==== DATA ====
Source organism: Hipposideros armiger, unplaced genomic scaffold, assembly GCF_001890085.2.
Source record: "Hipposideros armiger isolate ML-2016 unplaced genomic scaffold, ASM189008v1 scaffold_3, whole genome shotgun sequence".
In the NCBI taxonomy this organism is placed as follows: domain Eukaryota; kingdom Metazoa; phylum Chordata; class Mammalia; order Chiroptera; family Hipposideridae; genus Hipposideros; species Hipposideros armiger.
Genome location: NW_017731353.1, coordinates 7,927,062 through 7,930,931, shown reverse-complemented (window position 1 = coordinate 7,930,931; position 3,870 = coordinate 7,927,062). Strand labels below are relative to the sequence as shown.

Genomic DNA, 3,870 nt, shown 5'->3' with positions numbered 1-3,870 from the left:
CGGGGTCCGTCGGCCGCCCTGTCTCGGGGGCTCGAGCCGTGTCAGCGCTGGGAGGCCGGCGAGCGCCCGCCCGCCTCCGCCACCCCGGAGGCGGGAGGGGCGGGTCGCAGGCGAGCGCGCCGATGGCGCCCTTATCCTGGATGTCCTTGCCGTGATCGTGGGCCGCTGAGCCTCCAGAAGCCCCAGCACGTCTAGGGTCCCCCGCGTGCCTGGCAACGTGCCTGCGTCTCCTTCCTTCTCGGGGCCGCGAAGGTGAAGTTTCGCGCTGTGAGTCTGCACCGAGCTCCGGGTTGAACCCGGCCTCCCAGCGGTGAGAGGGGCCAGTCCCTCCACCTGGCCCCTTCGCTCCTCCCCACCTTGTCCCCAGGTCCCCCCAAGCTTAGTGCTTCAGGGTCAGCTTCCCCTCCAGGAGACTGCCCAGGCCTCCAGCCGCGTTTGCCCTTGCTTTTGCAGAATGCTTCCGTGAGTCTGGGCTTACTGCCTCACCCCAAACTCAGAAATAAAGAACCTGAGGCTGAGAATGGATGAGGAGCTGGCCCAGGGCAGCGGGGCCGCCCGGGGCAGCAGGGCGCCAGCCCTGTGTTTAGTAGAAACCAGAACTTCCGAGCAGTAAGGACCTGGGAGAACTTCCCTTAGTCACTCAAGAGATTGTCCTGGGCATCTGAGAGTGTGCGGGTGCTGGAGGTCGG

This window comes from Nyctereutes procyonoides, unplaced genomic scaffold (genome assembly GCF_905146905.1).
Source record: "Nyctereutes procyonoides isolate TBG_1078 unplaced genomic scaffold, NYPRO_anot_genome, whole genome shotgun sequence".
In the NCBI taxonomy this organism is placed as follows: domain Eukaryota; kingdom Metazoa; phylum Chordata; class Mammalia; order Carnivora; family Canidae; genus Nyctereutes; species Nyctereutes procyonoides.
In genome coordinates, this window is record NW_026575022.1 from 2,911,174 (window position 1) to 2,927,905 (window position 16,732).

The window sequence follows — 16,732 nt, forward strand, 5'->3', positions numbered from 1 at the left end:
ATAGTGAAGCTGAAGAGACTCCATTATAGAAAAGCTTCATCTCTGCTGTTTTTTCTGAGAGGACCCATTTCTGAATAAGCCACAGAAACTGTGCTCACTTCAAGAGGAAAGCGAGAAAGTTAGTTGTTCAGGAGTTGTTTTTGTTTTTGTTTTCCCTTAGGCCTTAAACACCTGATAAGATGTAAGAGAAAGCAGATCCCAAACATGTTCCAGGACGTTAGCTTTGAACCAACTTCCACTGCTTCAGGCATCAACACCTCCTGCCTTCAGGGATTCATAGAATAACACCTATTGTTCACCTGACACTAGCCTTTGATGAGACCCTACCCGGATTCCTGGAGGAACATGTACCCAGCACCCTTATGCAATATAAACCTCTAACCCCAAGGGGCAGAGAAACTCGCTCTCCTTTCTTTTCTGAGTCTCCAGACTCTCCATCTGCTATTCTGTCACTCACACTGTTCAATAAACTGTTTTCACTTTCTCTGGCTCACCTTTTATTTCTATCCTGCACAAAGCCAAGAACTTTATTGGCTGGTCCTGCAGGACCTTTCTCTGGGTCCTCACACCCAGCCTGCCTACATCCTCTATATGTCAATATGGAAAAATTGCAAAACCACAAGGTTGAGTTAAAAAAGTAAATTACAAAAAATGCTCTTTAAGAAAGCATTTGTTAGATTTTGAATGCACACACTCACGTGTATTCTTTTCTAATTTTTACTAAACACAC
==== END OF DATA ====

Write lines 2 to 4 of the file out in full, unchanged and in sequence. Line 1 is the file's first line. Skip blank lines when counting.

Source record: "Hipposideros armiger isolate ML-2016 unplaced genomic scaffold, ASM189008v1 scaffold_3, whole genome shotgun sequence".
In the NCBI taxonomy this organism is placed as follows: domain Eukaryota; kingdom Metazoa; phylum Chordata; class Mammalia; order Chiroptera; family Hipposideridae; genus Hipposideros; species Hipposideros armiger.
Genome location: NW_017731353.1, coordinates 7,927,062 through 7,930,931, shown reverse-complemented (window position 1 = coordinate 7,930,931; position 3,870 = coordinate 7,927,062). Strand labels below are relative to the sequence as shown.